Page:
With Matthew Stafford only QB on roster, who will Rams draft?

In 11 NFL drafts as the Rams general manager, Les Snead has selected nearly 100 players.

But only three quarterbacks. And none since 2016, when the Rams traded up a record 14 picks in the first round to select Jared Goff at No. 1.

This year’s draft could be the first time in seven years — and the first time during the Sean McVay era — that the Rams select a prospect who plays the sport’s most important position.

Matthew Stafford, 35, remains the starter as he prepares for his 15th NFL season. Stafford led the Rams to a Super Bowl title two years ago and then signed a four-year extension that included $120 million in guarantees.

After last season’s 5-12 finish, the Rams did not re-sign backups John Wolford or Bryce Perkins. So Snead and McVay are in the market — through the draft, post-draft free agency or a trade — for at least two quarterbacks.

For the seventh year in a row, the Rams do not have a first-round pick.

That means top quarterback prospects such as Bryce Young, C.J. Stroud, Anthony Richardson, Will Levis and Hendon Hooker probably will be gone when the Rams select their first player in the second round with the No. 36 overall pick.

Brigham Young’s Jaren Hall, Stanford’s Tanner McKee, Houston’s Clayton Tune, Purdue’s Aidan O’Connell, UCLA’s Dorian Thompson-Robinson, Texas Christian’s Max Duggan, Fresno State’s Jake Haener and Georgia’s Stetson Bennett are among other quarterbacks available.

The Rams have been “intentional” about evaluating quarterbacks in the second tier, Snead said.

“For whatever reason, you don’t have them in tier one,” he said, “but they have just enough of some tier one-type variables that you go, ‘Wow, they might be a tier two, they might have a chance to be a backup, they might have a chance.’”

When evaluating quarterbacks, McVay said decision-making, passing accuracy, innate leadership traits, and poise and performance in important moments are factors.

“There’s certain guys that are easier evals just because they might be doing certain things that you would ask,” McVay said, “but that doesn’t mean that they’ll end up being a better player.

“So I think you have to be able to look at the total group and their total body of work, and then figure out how do they elevate others around them and what are those elite traits and do we feel like it translates to our level and what we would ask, and then ultimately we would adjust to them as well.”

With multiple needs — edge rusher, receiver, offensive and defensive line and cornerback among them — there is no predicting when the Rams might select a quarterback.

Or if they will.

“If you have a need and you just force a draft pick to fill a need, but that pick doesn’t fill the need, at the end of the day, all that work, you still have a need even though you filled a roster spot,” Snead said. “So that’s the tricky thing and probably quarterbacks are a little bit trickier just because that is a tougher position to predict success in, especially from college to the NFL.”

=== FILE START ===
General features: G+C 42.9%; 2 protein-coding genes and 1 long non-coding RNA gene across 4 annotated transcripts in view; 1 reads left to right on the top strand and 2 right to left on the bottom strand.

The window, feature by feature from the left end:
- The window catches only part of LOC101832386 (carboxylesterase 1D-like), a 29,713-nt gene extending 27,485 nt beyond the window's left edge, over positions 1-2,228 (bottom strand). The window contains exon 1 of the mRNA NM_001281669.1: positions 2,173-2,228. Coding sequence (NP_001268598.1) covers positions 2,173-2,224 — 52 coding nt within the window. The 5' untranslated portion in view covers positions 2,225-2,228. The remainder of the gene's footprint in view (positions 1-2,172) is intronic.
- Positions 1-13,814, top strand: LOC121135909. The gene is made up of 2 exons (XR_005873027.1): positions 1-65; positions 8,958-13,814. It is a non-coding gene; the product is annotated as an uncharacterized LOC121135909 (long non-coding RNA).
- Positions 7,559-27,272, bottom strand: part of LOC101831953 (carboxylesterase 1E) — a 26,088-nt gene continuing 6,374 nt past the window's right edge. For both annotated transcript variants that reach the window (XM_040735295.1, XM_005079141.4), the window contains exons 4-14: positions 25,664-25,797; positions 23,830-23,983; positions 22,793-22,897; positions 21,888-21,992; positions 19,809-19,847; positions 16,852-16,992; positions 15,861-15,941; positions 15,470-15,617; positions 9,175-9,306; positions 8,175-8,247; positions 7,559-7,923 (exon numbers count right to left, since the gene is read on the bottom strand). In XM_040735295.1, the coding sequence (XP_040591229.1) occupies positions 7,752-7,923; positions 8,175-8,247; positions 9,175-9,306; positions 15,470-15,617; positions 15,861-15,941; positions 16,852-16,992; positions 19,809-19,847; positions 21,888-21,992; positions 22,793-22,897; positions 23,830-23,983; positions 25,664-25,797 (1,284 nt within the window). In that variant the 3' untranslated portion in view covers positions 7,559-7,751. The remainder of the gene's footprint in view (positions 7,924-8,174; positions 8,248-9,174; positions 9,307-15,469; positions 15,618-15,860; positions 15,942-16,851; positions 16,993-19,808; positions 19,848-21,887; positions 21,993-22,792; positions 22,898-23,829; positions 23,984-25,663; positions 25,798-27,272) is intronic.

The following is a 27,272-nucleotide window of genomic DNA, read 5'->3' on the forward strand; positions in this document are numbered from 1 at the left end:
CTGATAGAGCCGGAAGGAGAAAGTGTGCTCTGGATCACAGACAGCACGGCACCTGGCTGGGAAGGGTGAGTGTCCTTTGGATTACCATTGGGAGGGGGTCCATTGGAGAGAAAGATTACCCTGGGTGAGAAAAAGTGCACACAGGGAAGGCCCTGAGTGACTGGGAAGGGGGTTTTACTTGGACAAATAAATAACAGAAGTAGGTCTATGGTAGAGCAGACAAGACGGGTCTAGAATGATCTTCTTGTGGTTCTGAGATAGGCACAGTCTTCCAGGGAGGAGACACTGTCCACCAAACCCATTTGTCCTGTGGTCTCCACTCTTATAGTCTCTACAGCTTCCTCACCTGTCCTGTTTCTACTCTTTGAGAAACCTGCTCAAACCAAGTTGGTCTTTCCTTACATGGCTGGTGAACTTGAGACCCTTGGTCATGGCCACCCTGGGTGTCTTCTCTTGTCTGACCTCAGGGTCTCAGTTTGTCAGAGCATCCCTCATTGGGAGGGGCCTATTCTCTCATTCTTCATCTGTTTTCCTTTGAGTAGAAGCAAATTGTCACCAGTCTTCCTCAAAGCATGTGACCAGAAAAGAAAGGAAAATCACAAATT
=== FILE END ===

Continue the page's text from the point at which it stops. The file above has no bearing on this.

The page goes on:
In 2014, Snead selected Southern Methodist quarterback Garrett Gilbert in the sixth round with the 214th pick. The Rams waived Gilbert at the end of training camp, signed him to the practice squad and then released him during the season. Gilbert was on the New England Patriots practice squad last season.

In 2015, Snead chose Oregon State quarterback Sean Mannion in the third round with the 89th pick. Mannion played in 10 games in four seasons, starting once. Last season, Mannion was on the Seattle Seahawks’ practice squad.

Under former coach Jeff Fisher, Goff did not play until the 10th game of his rookie season. He was 0-7 as a starter but flourished the next season under McVay. In 2017, Goff led the Rams to their first playoff appearance since 2004. The next season, the Rams advanced to Super Bowl LIII before losing to the New England Patriots.

The Rams rewarded Goff with an extension that included a then-record $110 million in guarantees. But the Rams missed the playoffs in 2019and lost in the NFC divisional round in 2020, McVay souring on Goff down the stretch.

Two weeks after the season, Snead dealt Goff, two first-round draft picks and a third-round pick to the Lions for Stafford.

Stafford passed for 41 touchdowns in 2021 and led the Rams to victory over the Cincinnati Bengals in Super Bowl LVI at SoFi Stadium. Last season, however, he worked through right-elbow issues, was sidelined because of a concussion and sat out the final seven games because of a spinal bruise.

Meantime, the NFC West rival San Francisco 49ers advanced to the NFC championship game with rookie Brock Purdy stepping in for injured Jimmy Garoppolo.

The 49ers had selected Purdy in the seventh round with the 262nd pick, the last one in the draft.

Does the 49ers’ success with Purdy — he will carry a salary-cap number of only $889,000 this season — influence Snead’s thinking?

“It just shows you that it can be done,” Snead said, “and I do think right player, right situation, that’s probably the key, right?”

McVay complimented Purdy for his performance but, citing Stafford’s success in his first season with the Rams, he said there are different ways to approach quarterback issues.

“It’s kind of a moving target,” he said, “and it shows you that there’s different ways to be able to get it done.”

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